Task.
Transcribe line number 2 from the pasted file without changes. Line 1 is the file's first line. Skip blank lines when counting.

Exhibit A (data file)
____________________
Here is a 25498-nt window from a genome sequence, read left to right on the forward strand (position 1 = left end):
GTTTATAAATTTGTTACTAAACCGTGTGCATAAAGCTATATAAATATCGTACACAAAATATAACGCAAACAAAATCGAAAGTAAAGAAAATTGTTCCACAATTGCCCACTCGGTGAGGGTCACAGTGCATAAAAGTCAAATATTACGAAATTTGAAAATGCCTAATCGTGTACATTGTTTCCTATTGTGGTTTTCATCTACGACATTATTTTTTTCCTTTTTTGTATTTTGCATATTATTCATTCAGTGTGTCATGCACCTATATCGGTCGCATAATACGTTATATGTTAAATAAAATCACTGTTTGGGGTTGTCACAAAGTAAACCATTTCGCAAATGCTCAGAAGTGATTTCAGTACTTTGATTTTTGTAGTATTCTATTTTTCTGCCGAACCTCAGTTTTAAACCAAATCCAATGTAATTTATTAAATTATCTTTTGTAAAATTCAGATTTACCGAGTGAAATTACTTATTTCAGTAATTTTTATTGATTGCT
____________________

GTTTATAAATTTGTTACTAAACCGTGTGCATAAAGCTATATAAATATCGTACACAAAATATAACGCAAACAAAATCGAAAGTAAAGAAAATTGTTCCACAATTGCCCACTCGGTGAGGGTCACAGTGCATAAAAGTCAAATATTACGAAATTTGAAAATGCCTAATCGTGTACATTGTTTCCTATTGTGGTTTTCATCTACGACATTATTTTTTTCCTTTTTTGTATTTTGCATATTATTCATTCAGTGTGTCATGCACCTATATCGGTCGCATAATACGTTATATGTTAAATAAAATCACTGTTTGGGGTTGTCACAAAGTAAACCATTTCGCAAATGCTCAGAAGTGATTTCAGTACTTTGATTTTTGTAGTATTCTATTTTTCTGCCGAACCTCAGTTTTAAACCAAATCCAATGTAATTTATTAAATTATCTTTTGTAAAATTCAGATTTACCGAGTGAAATTACTTATTTCAGTAATTTTTATTGATTGCT